There are people who are absolutely convinced that religion does no good, is harmful to people and the best thing to happen would be to eradicate all traces of it from the face of the earth. These are people like Richard Dawkins (author of The God Delusion) and Christopher Hitchens (author of God Is Not Great — How Religion Poisons Everything), and many others in the New Atheist movement. My circle of friends includes a handful who think this way as well.
But not me.
While I myself am currently irreligious, and constantly criticize religion, and read and listen to the aforementioned authors, I cannot deny that my own upbringing in such an environment was beneficial, the greatest of which was meeting a girl in the church choir whom I eventually married.
I do not believe that religion does no good because it has done some good in my own life, as well as in the lives of many of my friends and relatives. I know many people who turned from a life of decadence and crime because of religion. Whatever the personal motivation was (fear of hell, guilt, shame, etc.), the end result was a life lived for the good rather than for destructive ends, and I would take that to be a good thing, all things considered.
So, you may ask, why do I spurn religion?
Before I answer that question, let me tell a story.
There was once a monastery where the head monk saw a stray dog on the road and decided to keep it as a pet. The dog was allowed to roam freely around the place, but it became a big distraction during the monks’ prayer times as it was quite playful and would move around them, licking their faces, climbing on their backs, and so forth.
The head monk then decided to tie the dog up to a post during prayer time. A few years passed and the dog passed away. The monks were so used to having a dog now that they got another one, and continued the practice of tying it to the post during prayer time.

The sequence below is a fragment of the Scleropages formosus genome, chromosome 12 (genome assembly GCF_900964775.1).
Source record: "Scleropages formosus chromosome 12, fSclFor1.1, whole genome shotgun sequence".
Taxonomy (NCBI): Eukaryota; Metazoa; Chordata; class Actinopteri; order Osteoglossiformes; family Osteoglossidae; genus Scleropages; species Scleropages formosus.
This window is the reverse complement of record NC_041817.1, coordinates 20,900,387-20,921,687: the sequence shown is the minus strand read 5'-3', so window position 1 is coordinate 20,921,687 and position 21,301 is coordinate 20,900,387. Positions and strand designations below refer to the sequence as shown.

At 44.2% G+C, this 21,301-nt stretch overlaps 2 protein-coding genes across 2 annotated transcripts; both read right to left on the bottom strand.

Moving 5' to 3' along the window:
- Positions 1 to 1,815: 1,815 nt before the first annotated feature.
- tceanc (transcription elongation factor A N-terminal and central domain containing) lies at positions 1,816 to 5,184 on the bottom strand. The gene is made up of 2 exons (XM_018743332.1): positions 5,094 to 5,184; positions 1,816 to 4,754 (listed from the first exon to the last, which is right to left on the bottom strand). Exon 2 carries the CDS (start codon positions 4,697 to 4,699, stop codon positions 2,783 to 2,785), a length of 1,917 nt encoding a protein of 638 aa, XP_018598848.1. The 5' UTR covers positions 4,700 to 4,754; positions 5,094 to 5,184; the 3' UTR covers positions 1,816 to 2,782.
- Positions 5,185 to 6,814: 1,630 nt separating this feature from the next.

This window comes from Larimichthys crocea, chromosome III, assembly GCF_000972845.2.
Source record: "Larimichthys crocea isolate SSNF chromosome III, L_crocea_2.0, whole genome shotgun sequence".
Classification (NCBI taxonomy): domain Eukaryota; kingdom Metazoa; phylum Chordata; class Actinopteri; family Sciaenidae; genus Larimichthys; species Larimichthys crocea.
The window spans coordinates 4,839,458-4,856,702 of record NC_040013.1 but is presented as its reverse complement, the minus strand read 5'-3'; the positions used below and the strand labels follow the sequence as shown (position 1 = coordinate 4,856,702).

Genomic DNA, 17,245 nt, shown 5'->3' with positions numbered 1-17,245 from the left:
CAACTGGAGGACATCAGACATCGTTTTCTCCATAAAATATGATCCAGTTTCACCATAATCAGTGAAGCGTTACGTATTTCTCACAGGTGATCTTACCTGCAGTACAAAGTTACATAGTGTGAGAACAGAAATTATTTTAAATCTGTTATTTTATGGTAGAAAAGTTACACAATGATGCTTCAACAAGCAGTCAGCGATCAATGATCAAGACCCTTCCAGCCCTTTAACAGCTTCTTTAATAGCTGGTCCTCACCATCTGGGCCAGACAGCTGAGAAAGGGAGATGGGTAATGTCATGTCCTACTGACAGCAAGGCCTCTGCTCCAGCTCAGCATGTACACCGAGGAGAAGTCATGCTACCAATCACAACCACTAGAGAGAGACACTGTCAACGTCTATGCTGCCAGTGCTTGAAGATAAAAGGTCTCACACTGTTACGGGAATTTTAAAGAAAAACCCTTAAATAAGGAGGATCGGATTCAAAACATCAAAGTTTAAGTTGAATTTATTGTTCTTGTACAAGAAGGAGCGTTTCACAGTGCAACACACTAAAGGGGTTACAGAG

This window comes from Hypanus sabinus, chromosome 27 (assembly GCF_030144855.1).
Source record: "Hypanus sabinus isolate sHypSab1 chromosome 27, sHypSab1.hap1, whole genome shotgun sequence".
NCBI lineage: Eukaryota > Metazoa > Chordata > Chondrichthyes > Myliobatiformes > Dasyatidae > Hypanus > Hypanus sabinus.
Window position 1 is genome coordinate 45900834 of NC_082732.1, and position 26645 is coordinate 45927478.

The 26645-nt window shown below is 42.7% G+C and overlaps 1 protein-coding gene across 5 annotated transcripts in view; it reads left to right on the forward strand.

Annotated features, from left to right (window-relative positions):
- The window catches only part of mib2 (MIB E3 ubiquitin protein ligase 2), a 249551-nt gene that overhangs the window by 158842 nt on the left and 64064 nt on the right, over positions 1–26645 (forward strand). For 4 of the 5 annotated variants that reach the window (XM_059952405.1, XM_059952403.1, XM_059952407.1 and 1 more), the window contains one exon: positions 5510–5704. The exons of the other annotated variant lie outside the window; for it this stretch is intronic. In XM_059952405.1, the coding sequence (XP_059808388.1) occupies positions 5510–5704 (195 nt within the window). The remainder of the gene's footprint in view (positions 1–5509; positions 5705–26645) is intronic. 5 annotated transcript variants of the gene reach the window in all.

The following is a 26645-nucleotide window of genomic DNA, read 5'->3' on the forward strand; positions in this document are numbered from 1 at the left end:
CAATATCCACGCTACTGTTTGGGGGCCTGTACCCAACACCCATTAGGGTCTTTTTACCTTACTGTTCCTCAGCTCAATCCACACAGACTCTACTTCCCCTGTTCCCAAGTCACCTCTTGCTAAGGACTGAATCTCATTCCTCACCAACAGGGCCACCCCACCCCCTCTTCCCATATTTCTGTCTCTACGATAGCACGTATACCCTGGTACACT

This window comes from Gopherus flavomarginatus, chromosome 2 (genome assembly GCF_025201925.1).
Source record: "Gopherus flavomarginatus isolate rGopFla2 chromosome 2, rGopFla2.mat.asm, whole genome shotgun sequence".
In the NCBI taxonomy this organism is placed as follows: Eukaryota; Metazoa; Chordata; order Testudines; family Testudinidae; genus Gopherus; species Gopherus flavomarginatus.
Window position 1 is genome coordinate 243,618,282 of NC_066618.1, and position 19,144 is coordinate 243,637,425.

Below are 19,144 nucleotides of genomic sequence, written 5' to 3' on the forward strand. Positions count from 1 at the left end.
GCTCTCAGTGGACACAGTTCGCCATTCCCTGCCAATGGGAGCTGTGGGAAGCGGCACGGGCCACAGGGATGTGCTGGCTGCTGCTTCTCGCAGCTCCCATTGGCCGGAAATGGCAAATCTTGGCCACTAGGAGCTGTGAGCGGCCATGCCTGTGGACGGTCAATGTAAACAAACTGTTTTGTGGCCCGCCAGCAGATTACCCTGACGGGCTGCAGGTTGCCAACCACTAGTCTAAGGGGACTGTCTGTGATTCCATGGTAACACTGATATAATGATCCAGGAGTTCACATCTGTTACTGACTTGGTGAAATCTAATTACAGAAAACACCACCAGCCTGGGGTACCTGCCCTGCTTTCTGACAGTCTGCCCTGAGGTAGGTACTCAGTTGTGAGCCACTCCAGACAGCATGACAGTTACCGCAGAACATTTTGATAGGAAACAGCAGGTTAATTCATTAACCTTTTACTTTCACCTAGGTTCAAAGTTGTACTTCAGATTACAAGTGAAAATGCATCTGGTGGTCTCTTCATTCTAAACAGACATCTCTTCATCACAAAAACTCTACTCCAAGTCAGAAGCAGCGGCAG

A few years later, the head monk passed away, and a new head monk was chosen. He continued the practice of always having a dog, and having him tied up during prayer time.
A few centuries later, the monastery now attracted tourists because it featured a “prayer dog” in full ceremonial garb who was always present and tied-up during the monks’ prayer time. The monastery even had several volumes of written works extolling the spiritual virtues and benefits of having a dog tied up during prayer. Visitors were invited to put a few coins in a collection box near the dog — for good health and good fortune.
In a similar fashion, religion was originally a way for people to seek truth and meaning in life. In a very short while, however, it was no longer that. It became a vehicle to maintain and propagate beliefs. In the worst cases, it became a tool used to manipulate and exploit people. Most religious institutions do not really help people seek the truth. Instead, they claim to have already found it and their task now is to indoctrinate those who enter their doors to follow their teachings, their scriptures, their methods, their ways.
I remember sitting through a sermon many years ago where the pastor challenged the congregation to “seek the truth.” That woke me up. I was pumped, for around 2 seconds, because he repeated the phrase with an addendum, “Seek the truth, but don’t stray too far from the Bible,” and that totally deflated me. This was not an honest challenge. It was a rigged game. You cannot tell a person to seek anything and then put a leash around his neck.
It was not long after that when I turned my back on religion, but I realize this path is not for everyone. Many people are happy where they are, singing their hallelujahs or bowed on their prayer mats. My task is not to make everyone irreligious like me for then I would be guilty of the same indoctrination I so abhor. I simply aim to clarify and share the things I discovered along the way. If you happen to be on the same path as I am and find my stories helpful, I’m glad to have been of help. If not, well, it was nice meeting you anyway.
Originally published in Sunstar Davao.